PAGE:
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Michael Siegel

Michael Siegel is an astronomer living in Pennsylvania. He is on Twitter, blogs at his own site, and has written a novel.

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12 Responses

  1. We don’t just borrow words; on occasion, English has pursued other languages down alleyways to beat them unconscious and rifle their pockets for new vocabulary.

    — James Nicoll, May 1990, Usenet postReport

  2. Avatar CJColucci says:

    I actually prefer the other usages precisely because they are all rape, and the other usages tell us what kind of rape it is.Report

  3. Great piece Michael!

    (Although I heartily disagree with Twain on a couple points there.)

    It’s always puzzled me, that even as we coin words left and right, we seem to lack words for some concepts that desperately need them.Report

    • Avatar Mike Schilling says:

      Picturing a writer I dislike unable to find the English words he needs for his current screed is one of my favorite forms of schadenfreude.Report

  4. Avatar JoeSal says:

    Excellent work Michael.Report

  5. Avatar Oscar Gordon says:

    I believe this is called ‘Weasel Wording’.Report

  6. Avatar Pinky says:

    I didn’t look into this too much, but it looks like every article about Ellis uses the same phrasing. This is probably one of those cases of follow-the-leader rather than excessive euphemism. Or, I guess, it was excessive euphemism on the part of the first reporter, then everyone else played it safe.

    I’m with CJ on this, to an extent. I don’t need to know the particulars about any of these cases except for the police officer “forcing women to have sex for their freedom”. That tells me about a double crime, the rape and the abuse of power.Report

  7. Avatar Mike Schilling says:

    Fenimore Cooper’s Literary Offenses is one of the great essays on how not to write, another being Politics and the English Language. Its rules are

    Never use a metaphor, simile, or other figure of speech which you are used to seeing in print.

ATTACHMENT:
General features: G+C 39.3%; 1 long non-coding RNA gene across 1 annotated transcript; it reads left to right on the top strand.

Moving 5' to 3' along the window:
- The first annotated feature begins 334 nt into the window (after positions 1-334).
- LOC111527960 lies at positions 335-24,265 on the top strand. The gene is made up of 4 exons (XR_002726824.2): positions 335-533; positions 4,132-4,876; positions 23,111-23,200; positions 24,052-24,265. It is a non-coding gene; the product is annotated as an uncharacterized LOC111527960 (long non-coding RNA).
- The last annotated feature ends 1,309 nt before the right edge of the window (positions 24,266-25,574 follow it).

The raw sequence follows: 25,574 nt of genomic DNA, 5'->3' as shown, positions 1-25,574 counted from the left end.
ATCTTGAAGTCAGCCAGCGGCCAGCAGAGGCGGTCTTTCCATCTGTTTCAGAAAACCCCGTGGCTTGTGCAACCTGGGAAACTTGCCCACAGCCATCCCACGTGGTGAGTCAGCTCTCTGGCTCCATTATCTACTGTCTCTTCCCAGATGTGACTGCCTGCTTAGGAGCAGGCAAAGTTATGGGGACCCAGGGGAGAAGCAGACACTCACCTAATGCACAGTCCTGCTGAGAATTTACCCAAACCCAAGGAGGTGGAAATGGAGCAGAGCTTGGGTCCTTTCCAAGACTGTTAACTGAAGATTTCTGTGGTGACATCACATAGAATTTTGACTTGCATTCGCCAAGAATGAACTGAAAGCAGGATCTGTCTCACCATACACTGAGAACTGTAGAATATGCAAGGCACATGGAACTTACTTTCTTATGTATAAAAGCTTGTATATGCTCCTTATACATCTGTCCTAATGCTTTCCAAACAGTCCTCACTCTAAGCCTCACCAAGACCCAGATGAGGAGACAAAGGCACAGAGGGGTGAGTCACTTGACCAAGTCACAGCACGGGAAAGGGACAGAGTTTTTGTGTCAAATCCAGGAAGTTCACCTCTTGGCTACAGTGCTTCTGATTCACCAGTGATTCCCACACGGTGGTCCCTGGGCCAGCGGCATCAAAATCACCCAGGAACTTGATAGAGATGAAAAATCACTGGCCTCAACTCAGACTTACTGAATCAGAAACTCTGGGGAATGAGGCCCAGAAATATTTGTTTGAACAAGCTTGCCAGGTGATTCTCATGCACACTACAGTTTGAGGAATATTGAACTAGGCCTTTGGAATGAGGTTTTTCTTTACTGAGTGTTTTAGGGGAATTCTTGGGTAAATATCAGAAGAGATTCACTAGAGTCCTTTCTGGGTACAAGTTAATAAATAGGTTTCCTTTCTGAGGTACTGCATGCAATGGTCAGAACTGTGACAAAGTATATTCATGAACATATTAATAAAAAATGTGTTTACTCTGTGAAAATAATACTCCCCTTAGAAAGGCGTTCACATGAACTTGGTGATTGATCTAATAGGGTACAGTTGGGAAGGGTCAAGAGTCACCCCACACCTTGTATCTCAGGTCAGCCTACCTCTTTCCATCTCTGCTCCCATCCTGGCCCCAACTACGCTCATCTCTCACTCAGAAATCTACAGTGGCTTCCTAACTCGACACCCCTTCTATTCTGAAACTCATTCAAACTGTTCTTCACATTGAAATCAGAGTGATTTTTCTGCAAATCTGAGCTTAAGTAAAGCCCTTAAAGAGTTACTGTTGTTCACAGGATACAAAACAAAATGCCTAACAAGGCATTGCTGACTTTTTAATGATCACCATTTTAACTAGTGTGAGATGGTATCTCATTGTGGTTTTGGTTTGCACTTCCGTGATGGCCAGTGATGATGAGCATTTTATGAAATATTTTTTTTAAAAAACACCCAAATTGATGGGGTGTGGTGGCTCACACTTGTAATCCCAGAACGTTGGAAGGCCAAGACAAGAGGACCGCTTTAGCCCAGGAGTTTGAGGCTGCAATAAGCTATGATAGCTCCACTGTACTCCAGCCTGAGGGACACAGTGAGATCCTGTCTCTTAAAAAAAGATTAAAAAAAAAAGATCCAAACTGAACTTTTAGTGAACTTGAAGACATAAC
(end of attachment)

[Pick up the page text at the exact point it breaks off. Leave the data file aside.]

Never use a long word where a short one will do.
    If it is possible to cut a word out, always cut it out.
    Never use the passive where you can use the active.
    Never use a foreign phrase, a scientific word, or a jargon word if you can think of an everyday English equivalent.
    Break any of these rules sooner than say anything outright barbarous.

    Report

  8. Avatar Mike Schilling says:

    Another example:

    https://www.npr.org/2019/03/22/705802295/charlottesville-schools-closed-following-racially-charged-threat

    “Police in Charlottesville, Va., say they have arrested a 17-year-old male in connection with a threat that ‘contained vile, racially charged language targeted African-American and Hispanic students’ at an area high school.”

    Threats are “racially charged” instead of “racist”?Report

  9. Avatar Burt Likko says:

    Think about how awful it would be if German were the master language. Every new concept would have to be “einen beitrittvielevörterbedeutung.” (A joining of many words to create a single meaning.”)Report

  10. Avatar InMD says:

    This was a good post and I agree. Corporate America is just as responsible as the bureaucrats. Instead of agreeing people ‘align.’ Instead of meeting people ‘circle up.’ It drives me insane and I hate it.Report

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